I found that I could sleep after the coffee and lay awake after the tea, which is proof conclusive of some chemical disparity; and even by the palate I could distinguish a smack of snuff in the former from a flavour of boiling and dish-cloths in the second. As a matter of fact, I have seen passengers, after many sips, still doubting which had been supplied them. In the way of eatables at the same meal we were gloriously favoured; for in addition to porridge, which was common to all, we had Irish stew, sometimes a bit of fish, and sometimes rissoles. The dinner of soup, roast fresh beef, boiled salt junk, and potatoes, was, I believe, exactly common to the steerage and the second cabin; only I have heard it rumoured that our potatoes were of a superior brand; and twice a week, on pudding-days, instead of duff, we had a saddle-bag filled with currants under the name of a plum-pudding. At tea we were served with some broken meat from the saloon; sometimes in the comparatively elegant form of spare patties or rissoles; but as a general thing mere chicken- bones and flakes of fish, neither hot nor cold. If these were not the scrapings of plates their looks belied them sorely; yet we were all too hungry to be proud, and fell to these leavings greedily. These, the bread, which was excellent, and the soup and porridge which were both good, formed my whole diet throughout the voyage; so that except for the broken meat and the convenience of a table I might as well have been in the steerage outright. Had they given me porridge again in the evening, I should have been perfectly contented with the fare. As it was, with a few biscuits and some whisky and water before turning in, I kept my body going and my spirits up to the mark.
The last particular in which the second cabin passenger remarkably stands ahead of his brother of the steerage is one altogether of sentiment. In the steerage there are males and females; in the second cabin ladies and gentlemen. For some time after I came aboard I thought I was only a male; but in the course of a voyage of discovery between decks, I came on a brass plate, and learned that I was still a gentleman. Nobody knew it, of course. I was lost in the crowd of males and females, and rigorously confined to the same quarter of the deck. Who could tell whether I housed on the port or starboard side of steerage No. 2 and 3? And it was only there that my superiority became practical; everywhere else I was incognito, moving among my inferiors with simplicity, not so much as a swagger to indicate that I was a gentleman after all, and had broken meat to tea. Still, I was like one with a patent of nobility in a drawer at home; and when I felt out of spirits I could go down and refresh myself with a look of that brass plate.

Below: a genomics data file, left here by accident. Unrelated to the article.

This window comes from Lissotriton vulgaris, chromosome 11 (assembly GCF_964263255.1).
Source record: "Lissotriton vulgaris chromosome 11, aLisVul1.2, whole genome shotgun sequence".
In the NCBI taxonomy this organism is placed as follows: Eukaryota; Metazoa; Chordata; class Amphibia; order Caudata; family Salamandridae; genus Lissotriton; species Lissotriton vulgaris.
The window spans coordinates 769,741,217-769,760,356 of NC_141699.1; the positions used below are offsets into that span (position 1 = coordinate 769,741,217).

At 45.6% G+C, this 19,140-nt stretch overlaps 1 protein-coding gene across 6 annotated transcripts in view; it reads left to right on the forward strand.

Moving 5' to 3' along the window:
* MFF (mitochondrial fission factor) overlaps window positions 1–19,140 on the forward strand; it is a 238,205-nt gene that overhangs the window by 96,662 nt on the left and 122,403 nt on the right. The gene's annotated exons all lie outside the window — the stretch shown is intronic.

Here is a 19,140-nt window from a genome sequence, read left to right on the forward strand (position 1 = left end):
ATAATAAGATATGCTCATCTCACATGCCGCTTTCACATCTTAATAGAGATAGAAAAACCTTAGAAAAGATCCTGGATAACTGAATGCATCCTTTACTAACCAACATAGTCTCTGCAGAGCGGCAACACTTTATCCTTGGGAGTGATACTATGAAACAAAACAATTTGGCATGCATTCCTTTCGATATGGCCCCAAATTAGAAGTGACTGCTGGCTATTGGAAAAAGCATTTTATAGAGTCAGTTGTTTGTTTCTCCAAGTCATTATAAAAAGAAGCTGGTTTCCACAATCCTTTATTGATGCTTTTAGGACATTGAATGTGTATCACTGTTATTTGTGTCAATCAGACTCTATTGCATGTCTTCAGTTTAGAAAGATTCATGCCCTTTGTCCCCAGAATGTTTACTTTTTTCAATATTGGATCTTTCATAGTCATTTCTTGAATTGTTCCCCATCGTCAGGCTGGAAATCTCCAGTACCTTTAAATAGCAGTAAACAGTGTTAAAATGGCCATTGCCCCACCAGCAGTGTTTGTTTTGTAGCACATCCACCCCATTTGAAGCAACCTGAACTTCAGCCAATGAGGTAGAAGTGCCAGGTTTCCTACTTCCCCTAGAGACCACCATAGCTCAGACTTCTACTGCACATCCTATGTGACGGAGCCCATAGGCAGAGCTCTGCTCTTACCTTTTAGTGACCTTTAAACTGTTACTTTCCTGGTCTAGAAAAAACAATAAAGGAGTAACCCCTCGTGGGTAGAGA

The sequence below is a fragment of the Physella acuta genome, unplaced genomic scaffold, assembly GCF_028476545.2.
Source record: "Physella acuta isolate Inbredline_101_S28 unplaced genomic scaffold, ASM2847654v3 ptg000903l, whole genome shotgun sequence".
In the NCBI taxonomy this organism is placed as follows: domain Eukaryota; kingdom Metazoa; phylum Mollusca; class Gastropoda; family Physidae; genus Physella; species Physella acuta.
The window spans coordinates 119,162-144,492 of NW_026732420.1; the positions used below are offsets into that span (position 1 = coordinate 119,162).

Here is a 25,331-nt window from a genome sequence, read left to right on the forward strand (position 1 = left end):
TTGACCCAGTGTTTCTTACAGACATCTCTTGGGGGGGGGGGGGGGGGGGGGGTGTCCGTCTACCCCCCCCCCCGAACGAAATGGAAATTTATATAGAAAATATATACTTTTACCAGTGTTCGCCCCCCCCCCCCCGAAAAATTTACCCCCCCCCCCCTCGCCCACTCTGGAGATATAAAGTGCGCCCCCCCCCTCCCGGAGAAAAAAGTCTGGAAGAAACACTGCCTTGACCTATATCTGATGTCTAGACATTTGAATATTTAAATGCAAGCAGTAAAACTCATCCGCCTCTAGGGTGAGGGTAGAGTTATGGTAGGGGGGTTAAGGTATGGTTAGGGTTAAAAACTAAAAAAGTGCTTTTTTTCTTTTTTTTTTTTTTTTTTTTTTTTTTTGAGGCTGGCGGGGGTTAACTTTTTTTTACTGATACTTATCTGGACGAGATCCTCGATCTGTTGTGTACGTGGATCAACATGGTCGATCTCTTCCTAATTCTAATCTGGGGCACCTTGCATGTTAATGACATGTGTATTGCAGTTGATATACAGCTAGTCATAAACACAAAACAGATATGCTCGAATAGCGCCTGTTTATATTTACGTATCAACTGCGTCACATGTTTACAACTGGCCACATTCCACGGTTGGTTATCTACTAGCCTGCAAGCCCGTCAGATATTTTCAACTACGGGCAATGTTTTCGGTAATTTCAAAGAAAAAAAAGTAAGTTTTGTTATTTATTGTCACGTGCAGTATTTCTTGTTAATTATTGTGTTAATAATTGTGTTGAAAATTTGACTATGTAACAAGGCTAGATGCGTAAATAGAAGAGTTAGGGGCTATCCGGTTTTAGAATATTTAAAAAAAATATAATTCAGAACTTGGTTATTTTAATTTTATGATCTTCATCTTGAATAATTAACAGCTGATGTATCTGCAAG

For all these advantages I paid but two guineas. Six guineas is the steerage fare; eight that by the second cabin; and when you remember that the steerage passenger must supply bedding and dishes, and, in five cases out of ten, either brings some dainties with him, or privately pays the steward for extra rations, the difference in price becomes almost nominal. Air comparatively fit to breathe, food comparatively varied, and the satisfaction of being still privately a gentleman, may thus be had almost for the asking. Two of my fellow-passengers in the second cabin had already made the passage by the cheaper fare, and declared it was an experiment not to be repeated. As I go on to tell about my steerage friends, the reader will perceive that they were not alone in their opinion. Out of ten with whom I was more or less intimate, I am sure not fewer than five vowed, if they returned, to travel second cabin; and all who had left their wives behind them assured me they would go without the comfort of their presence until they could afford to bring them by saloon.
Our party in the second cabin was not perhaps the most interesting on board. Perhaps even in the saloon there was as much good-will and character. Yet it had some elements of curiosity.